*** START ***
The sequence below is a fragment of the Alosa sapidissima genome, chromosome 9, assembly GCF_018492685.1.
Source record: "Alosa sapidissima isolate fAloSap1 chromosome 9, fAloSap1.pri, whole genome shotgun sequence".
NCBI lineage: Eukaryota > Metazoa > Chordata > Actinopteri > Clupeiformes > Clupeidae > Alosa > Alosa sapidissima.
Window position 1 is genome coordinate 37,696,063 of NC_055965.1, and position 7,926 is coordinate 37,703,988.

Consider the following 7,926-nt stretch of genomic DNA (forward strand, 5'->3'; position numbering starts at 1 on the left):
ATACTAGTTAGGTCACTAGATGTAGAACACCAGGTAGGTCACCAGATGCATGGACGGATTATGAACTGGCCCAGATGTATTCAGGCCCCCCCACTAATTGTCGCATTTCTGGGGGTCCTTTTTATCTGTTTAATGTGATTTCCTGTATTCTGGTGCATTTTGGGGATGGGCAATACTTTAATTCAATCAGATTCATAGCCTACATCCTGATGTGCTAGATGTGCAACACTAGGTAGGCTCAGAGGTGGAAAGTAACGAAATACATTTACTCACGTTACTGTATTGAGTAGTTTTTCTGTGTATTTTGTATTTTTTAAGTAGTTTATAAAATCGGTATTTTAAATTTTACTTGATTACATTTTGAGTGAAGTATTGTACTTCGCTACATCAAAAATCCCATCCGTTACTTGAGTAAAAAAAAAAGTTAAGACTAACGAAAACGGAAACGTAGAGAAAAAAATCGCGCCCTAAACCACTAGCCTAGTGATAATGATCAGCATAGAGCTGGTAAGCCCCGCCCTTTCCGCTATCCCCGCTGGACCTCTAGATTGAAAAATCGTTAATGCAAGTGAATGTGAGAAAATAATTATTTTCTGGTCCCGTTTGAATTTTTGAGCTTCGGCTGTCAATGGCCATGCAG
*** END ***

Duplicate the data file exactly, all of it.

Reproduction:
The sequence below is a fragment of the Alosa sapidissima genome, chromosome 9, assembly GCF_018492685.1.
Source record: "Alosa sapidissima isolate fAloSap1 chromosome 9, fAloSap1.pri, whole genome shotgun sequence".
NCBI lineage: Eukaryota > Metazoa > Chordata > Actinopteri > Clupeiformes > Clupeidae > Alosa > Alosa sapidissima.
Window position 1 is genome coordinate 37,696,063 of NC_055965.1, and position 7,926 is coordinate 37,703,988.

Consider the following 7,926-nt stretch of genomic DNA (forward strand, 5'->3'; position numbering starts at 1 on the left):
ATACTAGTTAGGTCACTAGATGTAGAACACCAGGTAGGTCACCAGATGCATGGACGGATTATGAACTGGCCCAGATGTATTCAGGCCCCCCCACTAATTGTCGCATTTCTGGGGGTCCTTTTTATCTGTTTAATGTGATTTCCTGTATTCTGGTGCATTTTGGGGATGGGCAATACTTTAATTCAATCAGATTCATAGCCTACATCCTGATGTGCTAGATGTGCAACACTAGGTAGGCTCAGAGGTGGAAAGTAACGAAATACATTTACTCACGTTACTGTATTGAGTAGTTTTTCTGTGTATTTTGTATTTTTTAAGTAGTTTATAAAATCGGTATTTTAAATTTTACTTGATTACATTTTGAGTGAAGTATTGTACTTCGCTACATCAAAAATCCCATCCGTTACTTGAGTAAAAAAAAAAGTTAAGACTAACGAAAACGGAAACGTAGAGAAAAAAATCGCGCCCTAAACCACTAGCCTAGTGATAATGATCAGCATAGAGCTGGTAAGCCCCGCCCTTTCCGCTATCCCCGCTGGACCTCTAGATTGAAAAATCGTTAATGCAAGTGAATGTGAGAAAATAATTATTTTCTGGTCCCGTTTGAATTTTTGAGCTTCGGCTGTCAATGGCCATGCAG